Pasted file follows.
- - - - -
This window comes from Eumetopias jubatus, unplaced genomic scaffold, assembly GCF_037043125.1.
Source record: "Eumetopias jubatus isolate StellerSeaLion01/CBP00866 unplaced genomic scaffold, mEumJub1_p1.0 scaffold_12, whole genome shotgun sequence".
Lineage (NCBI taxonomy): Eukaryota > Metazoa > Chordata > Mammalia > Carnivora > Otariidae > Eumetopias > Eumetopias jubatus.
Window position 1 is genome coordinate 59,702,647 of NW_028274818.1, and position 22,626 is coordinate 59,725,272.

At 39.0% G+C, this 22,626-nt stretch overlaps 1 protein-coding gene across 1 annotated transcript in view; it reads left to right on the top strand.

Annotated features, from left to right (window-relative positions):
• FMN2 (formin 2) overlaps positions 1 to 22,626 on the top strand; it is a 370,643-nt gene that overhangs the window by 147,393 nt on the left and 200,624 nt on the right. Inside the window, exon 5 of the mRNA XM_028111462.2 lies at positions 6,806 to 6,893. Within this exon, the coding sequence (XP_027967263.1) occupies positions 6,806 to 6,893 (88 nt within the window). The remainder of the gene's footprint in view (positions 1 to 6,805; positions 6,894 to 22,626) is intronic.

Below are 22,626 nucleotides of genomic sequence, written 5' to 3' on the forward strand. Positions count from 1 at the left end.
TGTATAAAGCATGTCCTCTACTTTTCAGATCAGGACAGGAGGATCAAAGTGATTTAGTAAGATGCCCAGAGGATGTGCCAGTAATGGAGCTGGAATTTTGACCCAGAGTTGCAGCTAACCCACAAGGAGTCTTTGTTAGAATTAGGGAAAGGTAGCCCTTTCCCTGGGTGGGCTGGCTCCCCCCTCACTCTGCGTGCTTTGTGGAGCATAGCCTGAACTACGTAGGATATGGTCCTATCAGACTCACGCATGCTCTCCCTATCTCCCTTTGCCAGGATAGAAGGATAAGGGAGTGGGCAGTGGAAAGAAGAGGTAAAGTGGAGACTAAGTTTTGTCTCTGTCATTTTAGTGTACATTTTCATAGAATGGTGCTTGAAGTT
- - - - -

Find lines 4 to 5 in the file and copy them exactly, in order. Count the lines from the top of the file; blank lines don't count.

Window position 1 is genome coordinate 59,702,647 of NW_028274818.1, and position 22,626 is coordinate 59,725,272.

At 39.0% G+C, this 22,626-nt stretch overlaps 1 protein-coding gene across 1 annotated transcript in view; it reads left to right on the top strand.